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Learning to Procrastinate

Posted on Sunday, February 28, 2016 at 4:02 PM

How setting aside an assignment and returning to it later can make writing better.

By Peter P. Jacobi

A recent Sunday Review section in The New York Times contained a fascinating essay written by Adam Grant, a professor of management and psychology at the University of Pennsylvania's Wharton School. It was titled "Step 1: Procrastinate."

"Normally," the good professor wrote, "I would have finished this column weeks ago. But I kept putting it off because my New Year's resolution is to procrastinate more. I guess I owe you an explanation. Sooner or later.

"We think of procrastination as a curse," he continued. "Over 80 percent of college students are plagued by procrastination, requiring epic all-nighters to finish papers and prepare for tests. Roughly 20 percent of adults report being chronic procrastinators. We can only guess how much higher the estimate would be if more of them got around to filling out the survey."

Author Grant went on to explain that he has been quite the opposite, a "pre-crastinator," someone who always seeks to be the early bird. "I believed that anything worth doing was worth doing early." As an example, he pointed to his dissertation, which he had submitted two years in advance.

Now, Adam Grant pointed out, he was striving to change, for the sake of creativity. "Begrudgingly, I acknowledged that procrastination might help."

Hacking Away at Tight Deadlines

What Professor Grant tells us he's trying to do, I've done. I procrastinate. I usually put off the writing as long as I can and then, in recognition of the commonly believed sentiment that journalism is writing history in a hurry, I race through the writing process, endeavoring and almost always meeting the deadline.

In so doing, I find that I've removed all enjoyment from the process. I simply hack away at the task, fully aware that I have no other choice now but to get it done, and fast. How do I feel when finished? Relieved, sure, but also drained and almost unaware of what I've done. I do read the piece over for final corrections, of course, but that task, too, is hurried, impersonal, unsatisfying. And off I go to whatever task is next on my list.

I know in the practice of journalism, particularly newspaper and radio/TV journalism, that a rush very often is necessary: things happen, we report, we write, what we write is published or broadcast, and hurry goes with the task. Our training allows us to accomplish these tasks quickly; all goes with the job.

Savoring Longer Lead Times

But there are opportunities that come along, even when working for a do-it-quick daily production medium, to take on a now-and-then assignment for which we're given or have given ourselves more time. And certainly for a weekly newsletter or a magazine or a special publication of some sort, we get that chance to slow down.

I urge that you do so. It's good for your mental health. Work so that such slowdowns become part of the job and are built into the schedule. "Our first ideas," argues Adam Grant, "are usually our most conventional. Our minds need time to wander." Think wander time. Think think time. Think added information gathering time. Think imagination time. Think creation time. Think play time with ideas and words.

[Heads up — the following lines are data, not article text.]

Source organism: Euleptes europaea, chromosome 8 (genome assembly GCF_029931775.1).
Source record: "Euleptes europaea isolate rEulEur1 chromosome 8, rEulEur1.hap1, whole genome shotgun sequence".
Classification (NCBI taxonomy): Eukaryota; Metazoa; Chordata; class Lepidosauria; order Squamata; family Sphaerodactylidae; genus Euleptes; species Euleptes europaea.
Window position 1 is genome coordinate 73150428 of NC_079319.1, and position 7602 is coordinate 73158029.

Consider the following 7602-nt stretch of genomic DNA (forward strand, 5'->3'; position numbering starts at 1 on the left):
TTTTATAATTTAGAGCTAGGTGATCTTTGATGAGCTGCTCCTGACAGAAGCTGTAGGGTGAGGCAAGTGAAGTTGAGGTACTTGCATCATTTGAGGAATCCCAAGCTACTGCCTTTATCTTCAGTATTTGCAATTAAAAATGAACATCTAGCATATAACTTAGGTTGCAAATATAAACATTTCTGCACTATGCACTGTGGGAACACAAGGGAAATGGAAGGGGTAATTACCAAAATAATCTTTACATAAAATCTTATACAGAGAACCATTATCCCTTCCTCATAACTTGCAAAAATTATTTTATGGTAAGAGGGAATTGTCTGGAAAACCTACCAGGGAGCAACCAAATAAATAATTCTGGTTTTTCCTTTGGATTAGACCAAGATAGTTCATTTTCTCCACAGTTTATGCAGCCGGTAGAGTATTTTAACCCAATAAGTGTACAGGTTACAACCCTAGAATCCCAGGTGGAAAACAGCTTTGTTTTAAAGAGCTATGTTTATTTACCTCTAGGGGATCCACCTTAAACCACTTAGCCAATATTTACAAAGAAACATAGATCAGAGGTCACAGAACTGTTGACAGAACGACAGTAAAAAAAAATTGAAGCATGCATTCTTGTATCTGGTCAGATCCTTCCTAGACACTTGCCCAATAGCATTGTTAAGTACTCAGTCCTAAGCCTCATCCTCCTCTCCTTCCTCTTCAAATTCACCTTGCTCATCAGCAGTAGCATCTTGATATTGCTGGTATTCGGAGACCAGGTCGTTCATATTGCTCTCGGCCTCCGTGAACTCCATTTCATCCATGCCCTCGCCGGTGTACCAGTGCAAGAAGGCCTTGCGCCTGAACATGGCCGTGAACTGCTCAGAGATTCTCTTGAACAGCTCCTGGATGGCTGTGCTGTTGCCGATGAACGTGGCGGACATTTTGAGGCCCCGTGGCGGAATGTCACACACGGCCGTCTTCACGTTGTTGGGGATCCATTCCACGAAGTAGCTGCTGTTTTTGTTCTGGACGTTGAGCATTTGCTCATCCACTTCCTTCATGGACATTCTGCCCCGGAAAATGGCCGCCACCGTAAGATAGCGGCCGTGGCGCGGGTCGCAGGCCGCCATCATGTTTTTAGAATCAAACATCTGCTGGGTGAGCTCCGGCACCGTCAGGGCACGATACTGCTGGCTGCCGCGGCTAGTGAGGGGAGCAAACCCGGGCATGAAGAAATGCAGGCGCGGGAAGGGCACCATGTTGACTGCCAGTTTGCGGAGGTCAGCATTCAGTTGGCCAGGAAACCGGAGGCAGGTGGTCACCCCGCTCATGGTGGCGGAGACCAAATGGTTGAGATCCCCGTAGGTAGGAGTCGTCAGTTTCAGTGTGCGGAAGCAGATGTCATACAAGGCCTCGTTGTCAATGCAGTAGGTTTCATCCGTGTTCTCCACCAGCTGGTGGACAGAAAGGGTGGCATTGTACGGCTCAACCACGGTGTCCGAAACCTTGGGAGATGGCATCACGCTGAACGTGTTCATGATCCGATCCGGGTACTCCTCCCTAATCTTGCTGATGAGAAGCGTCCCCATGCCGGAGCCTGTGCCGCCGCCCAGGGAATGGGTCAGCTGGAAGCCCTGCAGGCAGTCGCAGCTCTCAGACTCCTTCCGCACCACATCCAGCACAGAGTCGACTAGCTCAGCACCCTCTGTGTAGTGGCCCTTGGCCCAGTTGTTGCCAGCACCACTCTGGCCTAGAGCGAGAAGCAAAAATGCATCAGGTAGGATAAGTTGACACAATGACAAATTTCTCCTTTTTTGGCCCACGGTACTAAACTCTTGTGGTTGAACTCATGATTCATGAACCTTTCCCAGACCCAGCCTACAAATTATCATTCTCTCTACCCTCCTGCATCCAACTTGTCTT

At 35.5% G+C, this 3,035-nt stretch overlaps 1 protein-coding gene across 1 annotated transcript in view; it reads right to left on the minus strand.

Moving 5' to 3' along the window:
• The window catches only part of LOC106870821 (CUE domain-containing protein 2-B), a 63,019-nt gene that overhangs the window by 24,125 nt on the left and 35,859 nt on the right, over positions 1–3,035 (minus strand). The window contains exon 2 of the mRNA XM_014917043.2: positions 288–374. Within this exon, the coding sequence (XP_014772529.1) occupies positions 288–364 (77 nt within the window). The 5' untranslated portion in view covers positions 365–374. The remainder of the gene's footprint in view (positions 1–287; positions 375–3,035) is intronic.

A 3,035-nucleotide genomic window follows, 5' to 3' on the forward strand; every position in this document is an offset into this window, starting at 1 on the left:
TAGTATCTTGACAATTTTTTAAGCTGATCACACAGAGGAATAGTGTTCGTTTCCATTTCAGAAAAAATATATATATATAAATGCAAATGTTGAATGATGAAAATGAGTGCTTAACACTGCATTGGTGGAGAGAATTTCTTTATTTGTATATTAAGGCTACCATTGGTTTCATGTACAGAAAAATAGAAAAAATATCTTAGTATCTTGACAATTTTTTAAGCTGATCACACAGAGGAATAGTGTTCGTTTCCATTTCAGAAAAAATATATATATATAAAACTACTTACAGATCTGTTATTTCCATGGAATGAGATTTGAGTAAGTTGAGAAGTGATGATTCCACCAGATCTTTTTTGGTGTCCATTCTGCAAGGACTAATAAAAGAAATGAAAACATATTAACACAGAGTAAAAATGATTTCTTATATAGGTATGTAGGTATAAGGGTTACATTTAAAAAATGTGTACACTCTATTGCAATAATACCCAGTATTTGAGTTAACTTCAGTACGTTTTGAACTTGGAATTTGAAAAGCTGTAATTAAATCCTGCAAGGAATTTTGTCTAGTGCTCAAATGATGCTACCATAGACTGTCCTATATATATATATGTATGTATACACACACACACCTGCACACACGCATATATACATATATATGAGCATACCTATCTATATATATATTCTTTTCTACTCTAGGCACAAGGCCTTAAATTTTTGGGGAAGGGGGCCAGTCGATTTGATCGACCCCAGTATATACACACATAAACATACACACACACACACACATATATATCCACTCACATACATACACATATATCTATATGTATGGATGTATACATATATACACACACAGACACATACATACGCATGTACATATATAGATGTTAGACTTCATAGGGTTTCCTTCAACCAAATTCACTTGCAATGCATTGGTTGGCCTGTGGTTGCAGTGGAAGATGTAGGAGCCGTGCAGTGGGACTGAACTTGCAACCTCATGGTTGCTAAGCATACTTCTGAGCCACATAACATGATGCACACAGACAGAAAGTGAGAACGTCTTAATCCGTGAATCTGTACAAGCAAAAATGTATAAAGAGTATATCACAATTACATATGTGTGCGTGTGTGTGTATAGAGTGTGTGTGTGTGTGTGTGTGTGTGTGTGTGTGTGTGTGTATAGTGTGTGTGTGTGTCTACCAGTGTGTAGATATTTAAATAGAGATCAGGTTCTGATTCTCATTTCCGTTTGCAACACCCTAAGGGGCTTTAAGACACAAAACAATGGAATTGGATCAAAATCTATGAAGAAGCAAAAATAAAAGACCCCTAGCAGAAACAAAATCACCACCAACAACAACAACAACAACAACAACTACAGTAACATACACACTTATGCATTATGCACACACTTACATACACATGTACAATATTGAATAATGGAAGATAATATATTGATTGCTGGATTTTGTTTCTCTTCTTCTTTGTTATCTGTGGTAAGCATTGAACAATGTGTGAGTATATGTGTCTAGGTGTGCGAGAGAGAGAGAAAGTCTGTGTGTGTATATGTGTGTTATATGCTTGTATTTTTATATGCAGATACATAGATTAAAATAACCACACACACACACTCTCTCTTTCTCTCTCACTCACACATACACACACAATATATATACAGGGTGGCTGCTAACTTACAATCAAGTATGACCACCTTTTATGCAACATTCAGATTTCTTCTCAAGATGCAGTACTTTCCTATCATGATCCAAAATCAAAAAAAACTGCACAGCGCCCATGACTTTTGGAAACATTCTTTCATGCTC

You'll find that wondrous things can and probably have been accomplished. The prose will have been strengthened. The content will have been deepened. The story will have been made more important, more significant, and the whole will have been made more readable.

Time to Procrastinate

And when all that is done, recognize that the project is not yet complete; there's more work to come. But put your masterwork away for a few days, to distance yourself from what you've so far put together. Go on to other need-to-be-done tasks. And then, those couple of days later, take out the manuscript and savor a careful run-through. You'll find fine points and larger issues and writing that require correction or reconsideration, even reconstruction.

Grant, seeking to procrastinate, put his manuscript away for three weeks. "When I came back to it," he said, "I had enough distance to wonder, 'What kind of idiot wrote this garbage?' and rewrote most of it." Often, however, you'll find yourself well pleased with what you did before, just because you availed yourself of a slowdown and engaged in some deep mental and emotional breathing.

Make the assignment a journey. Appreciate the doing and completing of it. You may even refresh yourself, rather than draining. Ponder and procrastinate. I encourage you: When it's possible, slow down what you're doing. Wander time can result in wonder time.

"This is how it works for me," writes Anne Lamott in her classic Bird by Bird: Some Instructions on Writing and Life. "I sit down in the morning and reread the work I did the day before. And then I wool-gather, staring at the blank page or off into space. I imagine my characters, and let myself daydream about them. A movie begins to play in my head, with emotion pulsing underneath it, and I stare at it in a trancelike state, until words bounce around together and form a sentence."

Peter P. Jacobi is a Professor Emeritus at Indiana University. He is a writing and editing consultant for numerous associations and magazines, speech coach, and workshop leader for various institutions and corporations. He can be reached at 812-334-0063.

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